Making room for ventilation ducting is a big challenge in any retrofit. It didn’t cause headaches here. The location of the MVHR unit was changed once it arrived on site, as it fits perfectly at the back of a long walk-in pantry. The home’s simple open plan layout simplified the duct runs, which were routed from the pantry through kitchen cupboards and built-in wardrobes. The duct run in the main bedroom is still exposed, at least for now. Ductwork is also visible in the winter garden, a conservatory created to bring the new flushing toilet inside the house’s thermal envelope. This is connected to a vermicast-based black- and greywater system, replacing a long drop toilet a few steps outside the back door.

The owner was determined to enjoy the view into the garden from generous west-facing windows in the main bedroom. Overheating concerns were allayed in part by the shade from mature trees nearby (emphasising the importance of site specific energy modelling). External shutters have been very recently installed and the owner expects even greater comfort during next summer’s temperature extremes. 

His favourite thing about the new version of his house is how warm and inviting it is. He spends a lot of time working outside on the land. He also feels the cold (“thin-skinned”, he jokes) and it’s an everyday pleasure right now to come from crisp autumn temperatures outside into a cosy house which is warm everywhere.

As for seeking certification, the owner appreciated having a measurable goal to work toward, rather than an outcome that was only assumed. He appreciated the rigour of the modelling done at design stage and liked the feedback from the blower door tests, which helped him identify tiny leaks in the thermal envelope that he could remedy. He also appreciates that the clearly defined Passive House standard has been proven in practice for decades and believes certification will add value and appeal in the future when it is time to sell the house. “If more people would know what is possible with regard to achieving a good, nice, healthy living environment, I think more people would opt for these things,” he reflects.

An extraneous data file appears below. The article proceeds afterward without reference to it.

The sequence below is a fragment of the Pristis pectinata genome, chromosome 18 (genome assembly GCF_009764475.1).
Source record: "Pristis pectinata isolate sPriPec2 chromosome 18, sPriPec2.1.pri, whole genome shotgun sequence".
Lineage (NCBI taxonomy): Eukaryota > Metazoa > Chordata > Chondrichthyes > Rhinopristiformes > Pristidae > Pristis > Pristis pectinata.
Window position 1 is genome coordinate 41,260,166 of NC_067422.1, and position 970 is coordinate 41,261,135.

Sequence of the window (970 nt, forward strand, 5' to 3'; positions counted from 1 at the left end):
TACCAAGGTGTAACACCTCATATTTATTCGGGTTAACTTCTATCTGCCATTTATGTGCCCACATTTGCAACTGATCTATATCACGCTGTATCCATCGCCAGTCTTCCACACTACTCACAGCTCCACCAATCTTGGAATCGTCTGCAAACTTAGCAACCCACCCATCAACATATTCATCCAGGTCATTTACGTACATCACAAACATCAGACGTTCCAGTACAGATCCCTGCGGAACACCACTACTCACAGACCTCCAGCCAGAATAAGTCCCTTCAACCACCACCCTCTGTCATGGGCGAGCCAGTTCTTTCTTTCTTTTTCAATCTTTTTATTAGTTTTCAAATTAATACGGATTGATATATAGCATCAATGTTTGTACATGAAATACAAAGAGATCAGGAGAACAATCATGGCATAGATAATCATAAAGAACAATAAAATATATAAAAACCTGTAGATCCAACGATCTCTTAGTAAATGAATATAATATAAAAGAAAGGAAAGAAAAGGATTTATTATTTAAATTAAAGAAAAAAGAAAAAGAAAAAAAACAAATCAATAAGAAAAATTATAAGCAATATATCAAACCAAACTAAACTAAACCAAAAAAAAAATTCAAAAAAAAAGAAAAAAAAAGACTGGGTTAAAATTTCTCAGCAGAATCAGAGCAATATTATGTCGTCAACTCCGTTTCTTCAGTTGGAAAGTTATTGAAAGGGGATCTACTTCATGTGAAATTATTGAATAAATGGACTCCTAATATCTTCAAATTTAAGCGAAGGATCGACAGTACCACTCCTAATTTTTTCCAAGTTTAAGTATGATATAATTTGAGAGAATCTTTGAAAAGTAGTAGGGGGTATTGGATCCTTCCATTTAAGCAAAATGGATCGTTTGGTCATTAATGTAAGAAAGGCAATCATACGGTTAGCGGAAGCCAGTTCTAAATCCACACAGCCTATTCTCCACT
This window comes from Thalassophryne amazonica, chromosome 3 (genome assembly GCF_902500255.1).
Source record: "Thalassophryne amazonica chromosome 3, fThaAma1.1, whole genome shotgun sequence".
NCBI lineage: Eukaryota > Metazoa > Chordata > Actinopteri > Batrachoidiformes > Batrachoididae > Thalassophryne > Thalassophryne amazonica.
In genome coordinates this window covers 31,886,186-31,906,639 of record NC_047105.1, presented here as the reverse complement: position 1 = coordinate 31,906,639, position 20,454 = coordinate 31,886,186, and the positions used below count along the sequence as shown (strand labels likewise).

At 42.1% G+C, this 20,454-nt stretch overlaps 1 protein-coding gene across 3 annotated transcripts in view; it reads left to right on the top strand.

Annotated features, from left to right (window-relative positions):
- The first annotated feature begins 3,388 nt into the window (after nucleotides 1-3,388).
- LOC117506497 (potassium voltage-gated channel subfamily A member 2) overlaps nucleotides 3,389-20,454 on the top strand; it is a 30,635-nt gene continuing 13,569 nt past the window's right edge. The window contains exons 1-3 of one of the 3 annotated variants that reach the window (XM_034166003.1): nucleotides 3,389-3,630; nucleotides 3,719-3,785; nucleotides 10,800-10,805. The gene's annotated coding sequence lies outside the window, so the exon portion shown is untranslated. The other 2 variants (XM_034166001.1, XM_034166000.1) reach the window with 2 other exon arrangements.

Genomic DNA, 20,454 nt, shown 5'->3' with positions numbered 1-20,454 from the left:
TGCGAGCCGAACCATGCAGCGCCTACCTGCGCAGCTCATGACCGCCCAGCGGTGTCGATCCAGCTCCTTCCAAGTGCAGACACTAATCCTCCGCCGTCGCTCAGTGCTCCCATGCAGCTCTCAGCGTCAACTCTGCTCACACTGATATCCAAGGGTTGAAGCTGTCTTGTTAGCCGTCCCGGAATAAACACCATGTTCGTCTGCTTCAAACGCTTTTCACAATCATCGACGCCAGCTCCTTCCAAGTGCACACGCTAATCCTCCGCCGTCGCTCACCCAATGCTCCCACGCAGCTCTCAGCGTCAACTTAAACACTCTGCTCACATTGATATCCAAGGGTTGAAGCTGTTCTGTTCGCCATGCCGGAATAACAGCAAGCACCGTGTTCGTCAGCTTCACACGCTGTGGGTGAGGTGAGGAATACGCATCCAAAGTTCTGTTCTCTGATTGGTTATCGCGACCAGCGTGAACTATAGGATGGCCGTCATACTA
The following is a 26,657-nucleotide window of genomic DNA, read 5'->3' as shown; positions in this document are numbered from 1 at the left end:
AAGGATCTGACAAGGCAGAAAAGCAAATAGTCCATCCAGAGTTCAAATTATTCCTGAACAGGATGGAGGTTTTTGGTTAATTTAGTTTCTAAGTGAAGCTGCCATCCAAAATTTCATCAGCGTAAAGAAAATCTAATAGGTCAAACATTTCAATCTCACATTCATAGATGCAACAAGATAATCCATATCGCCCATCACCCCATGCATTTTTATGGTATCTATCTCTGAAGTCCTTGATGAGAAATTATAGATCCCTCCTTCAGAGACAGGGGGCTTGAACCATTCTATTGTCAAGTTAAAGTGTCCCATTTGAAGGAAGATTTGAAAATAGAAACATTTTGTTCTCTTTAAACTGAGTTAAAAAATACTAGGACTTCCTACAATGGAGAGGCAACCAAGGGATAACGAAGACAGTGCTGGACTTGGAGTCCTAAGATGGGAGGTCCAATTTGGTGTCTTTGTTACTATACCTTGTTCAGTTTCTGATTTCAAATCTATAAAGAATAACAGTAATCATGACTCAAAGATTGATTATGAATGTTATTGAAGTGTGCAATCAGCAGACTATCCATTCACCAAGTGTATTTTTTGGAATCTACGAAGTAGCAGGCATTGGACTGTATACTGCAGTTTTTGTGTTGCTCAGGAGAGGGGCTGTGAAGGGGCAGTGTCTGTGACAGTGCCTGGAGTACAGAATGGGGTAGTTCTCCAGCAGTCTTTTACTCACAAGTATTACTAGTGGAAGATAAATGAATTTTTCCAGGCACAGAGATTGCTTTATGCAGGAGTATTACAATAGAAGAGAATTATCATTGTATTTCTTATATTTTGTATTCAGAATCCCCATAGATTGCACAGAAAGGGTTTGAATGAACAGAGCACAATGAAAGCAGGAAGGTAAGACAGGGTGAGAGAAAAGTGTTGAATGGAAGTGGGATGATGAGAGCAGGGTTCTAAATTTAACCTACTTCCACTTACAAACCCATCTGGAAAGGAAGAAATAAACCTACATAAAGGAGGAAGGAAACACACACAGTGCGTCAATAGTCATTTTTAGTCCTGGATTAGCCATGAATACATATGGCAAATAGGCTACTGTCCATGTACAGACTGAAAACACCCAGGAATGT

As for that woodstove and its wetback, it has been reused too. There is no need for it here (hot water is provided via a solar panel, topped up by a heat pump hot water system) so the woodstove is providing service in another home in the community, at least for now. Perhaps neighbours’ experience of visiting Till’s Cottage will encourage more retrofit activity in this village.

Passive House Metrics

  • Heating Demand15.9 kWh/m2/year
  • Heating Load9.9 W/m
  • TFA90.6m2
  • Form Factor3.9
  • Air leakage @ 50Pa0.6 ACH/hour
  • PER demand48.9kWh/m2/year

Passive House Database - 7186

Construction Details Average Values

  • U-value External Walls0.21 W/(m2K)(R4.7)
  • 80mm Gutex Woodfibre insulation / 140mm Timber framed wall insulated with Terralana / GIB
  • U-value Floor2.65W/(m2K)(R0.38)
  • Existing concrete slab with Cupolex pods and new concrete slab with 200mm continuous EPS all externally insulated with a vertical wing of edge insulation
  • U-value Roof 0.14W/(m2K)(R7.1)
  • 80mm Gutex Woodfibre insulation / 225mm Terralana in skillion roof / sarking
  • U-value Glass1.14 W/(m2K)(R0.88)
  • Thermadura Low E argon double glazing 4-18-4
  • U-Windows1.4 W/(m2K)(R0.7)
  • Thermadura Designline 78 series
  • Ventilation Efficiency 81%
  • LWZ 180 (Balance)

Wall construction detail

Roof construction detail

All drawings © 2023 Energy Architecture






In a thoughtful gesture acknowledging the owner’s country of birth, Sustainable Engineering organised a special “Passivhaus” version of the PHI certification plaque.

More: Technical write-up of airtighting membranes on EBOSS.